Uh, this was merged into my own topic. At least in my view.

yes, this forum can do some nice things. I last saw such functionality in phpBB two decades ago.

since there seems to be nobody who knows much about OpenCV + NDK, you get to experiment.

keep/swap parts and try again. you should swap out Visual Studio for Eclipse or plain command line. see if it can be built like that, and it’s just a problem with the setup/configuration/… of VS.

you questioned whether the official binary release’s contents can even be used for this… they can’t if it’s a build for x86/x64 (even if you run android on x86 I’d question that) and I am unaware of any official ARM binary releases of OpenCV.

Hrm. I know there’s a paid plugin for OpenCV that works in Android with Unity, so someone’s made an ARM plugin with it. I’m just trying to save some money and streamline what I need.

And I’m using the android sdk release – that’s got everything needed to (supposedly) make an ARM target shared library that works with Unity for Android, according to several tutorials that I will continue to pore over.

you could comb through opencv source (git blame on specific files) and track down those people that wrote about it. the tutorial I saw mentions opencv v3.0.0, which makes me think it has aged several years without anyone touching it.

“build from source” must mean cross-compiling in this case. be sure you’re actually executing the toolchain/compiler for android/NDK (not anything for the host), and that all the flags make sense (it’ll need to know what architecture and whatnot). cross-compiling is more finnicky than just building for the same host.

Thanks. Toolchains are what I’m wondering about – Visual Studio automatically populates the project settings with numerous uses of the LLVM toolchain, and I’m wondering if anyone here knows if that’s right or wrong.

By the way, I found other people on here with the same issue as me, so if I’m spreading this over too many topics, feel free to consolidate everything here:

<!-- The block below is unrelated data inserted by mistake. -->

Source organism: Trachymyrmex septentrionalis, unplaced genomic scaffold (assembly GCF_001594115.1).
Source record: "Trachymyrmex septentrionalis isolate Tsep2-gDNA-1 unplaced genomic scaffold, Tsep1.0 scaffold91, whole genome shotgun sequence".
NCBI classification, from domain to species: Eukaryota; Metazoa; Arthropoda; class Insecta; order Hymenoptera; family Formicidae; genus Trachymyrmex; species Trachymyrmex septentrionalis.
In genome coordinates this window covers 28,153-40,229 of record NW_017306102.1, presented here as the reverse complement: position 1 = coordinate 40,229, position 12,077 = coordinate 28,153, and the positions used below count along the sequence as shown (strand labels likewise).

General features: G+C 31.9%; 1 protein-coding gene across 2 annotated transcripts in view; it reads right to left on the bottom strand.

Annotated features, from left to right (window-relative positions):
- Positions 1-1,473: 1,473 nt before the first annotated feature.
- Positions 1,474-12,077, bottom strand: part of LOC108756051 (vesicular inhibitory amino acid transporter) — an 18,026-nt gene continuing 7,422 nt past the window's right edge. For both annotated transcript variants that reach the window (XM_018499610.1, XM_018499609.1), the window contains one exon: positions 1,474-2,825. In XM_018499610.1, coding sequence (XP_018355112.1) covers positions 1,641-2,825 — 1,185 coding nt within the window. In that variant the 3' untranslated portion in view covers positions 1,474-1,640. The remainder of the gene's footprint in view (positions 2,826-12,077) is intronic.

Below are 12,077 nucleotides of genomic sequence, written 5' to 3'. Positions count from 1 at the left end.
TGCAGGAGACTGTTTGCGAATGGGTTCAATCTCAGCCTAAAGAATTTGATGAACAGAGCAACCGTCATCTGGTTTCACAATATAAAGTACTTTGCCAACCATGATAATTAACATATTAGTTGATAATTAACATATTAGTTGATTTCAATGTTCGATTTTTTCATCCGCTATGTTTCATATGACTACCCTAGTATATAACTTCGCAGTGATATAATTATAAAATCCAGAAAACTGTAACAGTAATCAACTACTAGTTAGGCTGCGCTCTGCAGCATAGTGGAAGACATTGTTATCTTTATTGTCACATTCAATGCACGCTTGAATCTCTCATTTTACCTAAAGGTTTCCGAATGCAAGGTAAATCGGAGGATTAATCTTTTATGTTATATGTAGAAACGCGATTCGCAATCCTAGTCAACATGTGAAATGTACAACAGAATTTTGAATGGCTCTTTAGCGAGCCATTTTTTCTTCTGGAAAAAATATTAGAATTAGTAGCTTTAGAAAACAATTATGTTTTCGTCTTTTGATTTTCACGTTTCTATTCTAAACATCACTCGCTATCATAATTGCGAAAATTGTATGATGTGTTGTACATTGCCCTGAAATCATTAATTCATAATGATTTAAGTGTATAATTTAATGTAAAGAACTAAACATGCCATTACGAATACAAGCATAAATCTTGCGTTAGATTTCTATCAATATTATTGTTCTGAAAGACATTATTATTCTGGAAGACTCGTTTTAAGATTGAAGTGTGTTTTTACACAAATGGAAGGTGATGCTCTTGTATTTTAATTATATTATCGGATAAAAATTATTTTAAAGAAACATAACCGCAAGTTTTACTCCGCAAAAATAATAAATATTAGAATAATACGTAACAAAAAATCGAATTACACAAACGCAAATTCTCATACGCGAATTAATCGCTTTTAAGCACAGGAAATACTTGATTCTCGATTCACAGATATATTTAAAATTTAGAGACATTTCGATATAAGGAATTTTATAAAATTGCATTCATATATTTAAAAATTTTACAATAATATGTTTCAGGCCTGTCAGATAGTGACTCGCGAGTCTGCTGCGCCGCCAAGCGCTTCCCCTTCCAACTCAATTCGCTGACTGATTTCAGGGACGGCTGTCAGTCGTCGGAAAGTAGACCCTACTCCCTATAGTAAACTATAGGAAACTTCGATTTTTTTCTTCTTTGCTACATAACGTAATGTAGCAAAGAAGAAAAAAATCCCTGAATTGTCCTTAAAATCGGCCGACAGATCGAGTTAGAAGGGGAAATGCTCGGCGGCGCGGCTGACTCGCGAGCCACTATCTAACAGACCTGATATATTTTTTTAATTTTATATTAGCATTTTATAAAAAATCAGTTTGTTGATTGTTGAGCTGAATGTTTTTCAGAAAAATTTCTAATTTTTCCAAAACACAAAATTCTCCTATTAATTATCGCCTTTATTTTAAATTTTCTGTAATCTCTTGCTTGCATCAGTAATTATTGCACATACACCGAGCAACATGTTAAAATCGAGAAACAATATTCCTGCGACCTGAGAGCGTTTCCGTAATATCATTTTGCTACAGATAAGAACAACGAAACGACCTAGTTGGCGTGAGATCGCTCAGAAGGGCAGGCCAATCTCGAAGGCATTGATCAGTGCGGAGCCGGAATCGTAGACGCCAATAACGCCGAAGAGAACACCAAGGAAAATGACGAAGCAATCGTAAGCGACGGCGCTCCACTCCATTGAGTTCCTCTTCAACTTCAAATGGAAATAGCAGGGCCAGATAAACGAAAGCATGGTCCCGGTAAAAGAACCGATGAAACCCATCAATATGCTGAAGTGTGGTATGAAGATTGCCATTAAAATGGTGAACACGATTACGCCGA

llvm sounds sensible. I have no clue but here it looks like that’s the usual compiler. a good sign but not the finish line.

if you’re out of luck, some GSoC participant once several years ago spent a summer making stuff work, kinda, and everything around it has morphed since then, and nobody cared for it in that time, and now it doesn’t work anymore. I hope that’s not the case. I hope there’s not just that one company that sells a solution, but that the recipes exist somewhere.

or maybe you’re doing something you aren’t supposed to. you’re in the best position to figure that out. everyone else is further away from the subject matter.

software construction is stuck in the past. it’s all serial batch execution of glorified shell scripts. the most complex data structure is the string. everything is held together by strings that have to be precisely correct. tools have no smarts, and those that have a little, are made so unreasonably complex that they’re practically near impossible to use. if anything’s not in the exact right place, instead of being the least bit helpful, the toolchain craps a dozen pages of errors at you. it’s tiresome, I know. it’s one of the big reasons why people leave the programming world. it’s one of the big reasons why highly educated people (can) refuse to do much/any programming in their jobs. I am constantly amazed that anything builds successfully. I’ll be quiet now.